With more than one retirement account option it can be hard to know which account would be best for you. If you are setting up your first or fifth retirement account it can be hard to know which is best for you. The main types of retirement accounts are: Traditional IRA, Roth IRA, 401K plans, 403B plans, SIMPLE IRA plans, SEP plans. Understanding the differences between these types of accounts will help you decide which is right for you. It is also important to know how each one of these differs when you are setting up a self directed IRA or a self directed 401k. Today we will be talking about the basics of a Roth IRA.

Roth IRA Basics

A Roth IRA gives you the ability to save and invest your after-tax dollars, let the investment grow completely tax free, and withdraw your principal and earnings tax-free if the Roth has existed for at least five years. For certain reasons you may be subject to a 10 percent penalty on the earnings if taken before age 59 ½. In other words, once your after-tax dollars go into the Roth, neither those dollars nor any future earnings on the dollars are ever taxed again, a very powerful feature. And, unlike the Traditional IRA, there is no 70-½ years age limit on making contributions, you may make contributions at any age. One thing to remember is that you must have income in order to contribute.  You can’t contribute more than you make nor more than the maximum contribution limit.


The deadline to contribute to a Roth IRA for a particular tax year is generally April 15 of the following year. When this date occurs on a weekend or a legal holiday, the following business day becomes the deadline. Tax return extensions do not extend this deadline, it’s always April 15th of the following year. When an individual makes a contribution to his or her Roth between January 1 and April 15, for the previous tax year, this is frequently referred to as a “carryback contribution”. See the page 4 topic “Contribution Rules For Both Roth and Traditional IRAs” for contribution limits.

Withdrawals a.k.a. Distributions

You may make tax-free and penalty-free withdrawals from your Roth IRA if you meet two conditions. First, your Roth IRA must have been open for a minimum of five years. Second, the withdrawal must be made because of the occurrence of one of the following events:
  • You have reached age 59-½
  • The only other way you can take any withdrawls is if you meet the IRS provision which allows partial withdrawals to begin at almost any age and to continue for a specific time frame. This provision is called a 72(t). Some of the exceptions are
    • Your death
    • A disability you incur
    • Your first home purchase
Check out the IRS website for more information about a 72(t)
Distributions or withdrawals that meet the above requirements are referred to as “qualified distributions”. While you may take distributions from your Roth IRA at any time, distributions which are not qualified distributions may be subject to taxes (and in some cases early distribution penalties) to the extent they exceed your combined contributions to the Roth IRA.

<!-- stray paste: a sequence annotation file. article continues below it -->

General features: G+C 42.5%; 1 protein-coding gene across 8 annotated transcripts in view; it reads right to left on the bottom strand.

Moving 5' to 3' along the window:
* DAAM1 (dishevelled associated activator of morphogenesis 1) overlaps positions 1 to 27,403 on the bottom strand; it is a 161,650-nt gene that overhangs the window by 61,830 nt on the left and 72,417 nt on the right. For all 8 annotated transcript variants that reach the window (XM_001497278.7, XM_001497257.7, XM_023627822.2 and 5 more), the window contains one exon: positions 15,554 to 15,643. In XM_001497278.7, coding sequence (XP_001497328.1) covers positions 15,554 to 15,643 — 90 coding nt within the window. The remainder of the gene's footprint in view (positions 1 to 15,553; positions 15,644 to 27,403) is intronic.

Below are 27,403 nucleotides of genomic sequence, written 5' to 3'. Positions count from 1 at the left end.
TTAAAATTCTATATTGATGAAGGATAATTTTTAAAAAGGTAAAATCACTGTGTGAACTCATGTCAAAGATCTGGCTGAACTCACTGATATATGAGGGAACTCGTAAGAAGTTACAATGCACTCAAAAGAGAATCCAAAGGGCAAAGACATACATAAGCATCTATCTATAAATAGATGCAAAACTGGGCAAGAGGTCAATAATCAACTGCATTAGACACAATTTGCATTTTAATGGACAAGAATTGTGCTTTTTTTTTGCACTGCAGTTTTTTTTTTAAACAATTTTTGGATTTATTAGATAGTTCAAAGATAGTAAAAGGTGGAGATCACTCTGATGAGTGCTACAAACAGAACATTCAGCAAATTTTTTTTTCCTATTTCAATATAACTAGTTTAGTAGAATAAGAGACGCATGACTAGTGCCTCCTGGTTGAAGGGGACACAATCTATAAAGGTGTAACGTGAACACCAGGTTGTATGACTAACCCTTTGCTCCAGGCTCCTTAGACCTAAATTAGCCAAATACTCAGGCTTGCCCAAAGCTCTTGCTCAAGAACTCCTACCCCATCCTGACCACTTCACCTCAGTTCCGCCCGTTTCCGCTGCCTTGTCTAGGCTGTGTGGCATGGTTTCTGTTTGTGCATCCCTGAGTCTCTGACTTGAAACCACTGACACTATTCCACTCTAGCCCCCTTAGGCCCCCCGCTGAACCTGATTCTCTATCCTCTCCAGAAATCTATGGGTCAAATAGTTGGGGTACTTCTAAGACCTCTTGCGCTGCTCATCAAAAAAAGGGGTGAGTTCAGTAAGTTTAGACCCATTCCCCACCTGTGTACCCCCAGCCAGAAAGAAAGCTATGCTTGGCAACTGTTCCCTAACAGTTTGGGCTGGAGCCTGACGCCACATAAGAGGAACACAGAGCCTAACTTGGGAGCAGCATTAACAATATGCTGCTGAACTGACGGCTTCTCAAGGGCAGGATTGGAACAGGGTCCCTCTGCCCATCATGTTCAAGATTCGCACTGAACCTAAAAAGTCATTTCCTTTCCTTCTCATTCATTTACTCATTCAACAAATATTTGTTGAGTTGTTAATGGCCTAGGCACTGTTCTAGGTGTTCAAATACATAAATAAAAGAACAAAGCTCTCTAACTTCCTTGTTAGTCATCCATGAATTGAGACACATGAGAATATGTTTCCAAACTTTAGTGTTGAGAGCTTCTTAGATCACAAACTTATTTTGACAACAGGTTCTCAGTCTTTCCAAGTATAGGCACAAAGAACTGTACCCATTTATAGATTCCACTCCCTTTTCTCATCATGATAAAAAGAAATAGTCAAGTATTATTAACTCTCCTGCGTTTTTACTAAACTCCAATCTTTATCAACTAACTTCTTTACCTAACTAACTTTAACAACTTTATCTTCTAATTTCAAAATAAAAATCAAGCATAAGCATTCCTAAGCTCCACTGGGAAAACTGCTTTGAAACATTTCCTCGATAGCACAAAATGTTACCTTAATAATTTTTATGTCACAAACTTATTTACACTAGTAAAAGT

You are not required to take withdrawals at age 70-½ or any other age as you are with a Traditional IRA, another very powerful feature. You can leave everything in the Roth, continuing to grow tax free, and pass the Roth after your death on to your heirs also income tax free. However, the amount left in the Roth after death will be subject to estate or other death taxes if the estate is large enough to hit the taxable minimums.

Author: , Self Directed IRA Professional
[email protected]

Know your IRA Lingo: Rollover vs. Transfer

Wednesday, February 12th, 2014

Rollover vs Transfer

It can seem a little overwhelming trying to figure out if you are doing a rollover or a transfer. In theory, they are very similar and are very easily confused. Because there are differences and if handled incorrectly costly difference you will want to make sure know the difference between a rollover and a transfer. Again both a rollover and a transfer can seem very similar but they are not. We are here to help you through the process. If you have any questions or concerns about a rollover or transfer of your self-directed IRA, IRA or 401k then we are here to help. Now, let’s get into what separates a rollover and transfer.


Also known as, IRA rollover, 401k rollover. A rollover is when you take from one retirement account (it can be an IRA or 401k) and move it to another retirement account (again it can be an IRA or a 401k).

One major thing to remember with a rollover is that you the account owner are given the asset (money) before it goes into the new retirement account. It is considered a tax-free distribution. However, you must put this distribution into the new retirement account within 60 days of receiving it. If you don’t put the money into the new retirement account within 60 days a myriad of negative consequences will come.